Here are some fun astronomical events you can watch from your own backyard.
April 8: Mars at opposition. Opposition is when a planet is on the opposite side of the Earth from the Sun (see below). It’s the best time to view a planet through a telescope.
April 15: Total lunar eclipse. A total lunar eclipse occurs when the Earth moves between the Sun and the Moon (see below). Unlike a solar eclipse, in which the Moon moves between the Sun and the Earth, you don’t need any protective eyewear to watch a lunar eclipse.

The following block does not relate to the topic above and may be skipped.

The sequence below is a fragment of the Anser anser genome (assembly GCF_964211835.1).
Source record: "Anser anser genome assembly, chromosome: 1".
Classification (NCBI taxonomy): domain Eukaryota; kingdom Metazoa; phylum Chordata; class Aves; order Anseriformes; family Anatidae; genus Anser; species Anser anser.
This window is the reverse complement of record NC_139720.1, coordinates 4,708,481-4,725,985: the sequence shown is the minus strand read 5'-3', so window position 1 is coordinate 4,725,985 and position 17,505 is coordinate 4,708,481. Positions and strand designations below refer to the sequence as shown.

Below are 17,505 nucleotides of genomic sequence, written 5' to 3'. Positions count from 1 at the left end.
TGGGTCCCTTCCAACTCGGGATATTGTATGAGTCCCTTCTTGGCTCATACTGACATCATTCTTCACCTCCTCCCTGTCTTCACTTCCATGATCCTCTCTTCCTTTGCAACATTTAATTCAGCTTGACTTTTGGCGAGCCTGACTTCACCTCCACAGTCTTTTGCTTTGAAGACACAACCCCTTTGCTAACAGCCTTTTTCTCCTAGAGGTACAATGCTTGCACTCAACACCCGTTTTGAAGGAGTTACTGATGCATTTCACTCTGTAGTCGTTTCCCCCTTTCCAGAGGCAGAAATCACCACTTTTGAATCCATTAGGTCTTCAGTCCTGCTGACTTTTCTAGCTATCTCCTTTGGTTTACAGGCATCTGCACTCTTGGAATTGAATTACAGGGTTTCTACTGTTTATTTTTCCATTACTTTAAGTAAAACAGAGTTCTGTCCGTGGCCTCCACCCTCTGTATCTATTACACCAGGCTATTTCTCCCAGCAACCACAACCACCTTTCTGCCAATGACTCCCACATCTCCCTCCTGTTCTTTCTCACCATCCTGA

April 28-29: Annular solar eclipse. This is also known as a “ring of fire” eclipse, due to the way the Moon only partially blocks the Sun. During a total solar eclipse, the Moon moves between the Sun and the Earth and is at just the right distance from the Earth to completely block out the Sun. An annular solar eclipse occurs when the Moon moves between the Sun and the Earth, but the Moon is far enough away from the Earth that it appears slightly smaller in the sky than the Sun. Protective eyewear is required to safely view an annular solar eclipse.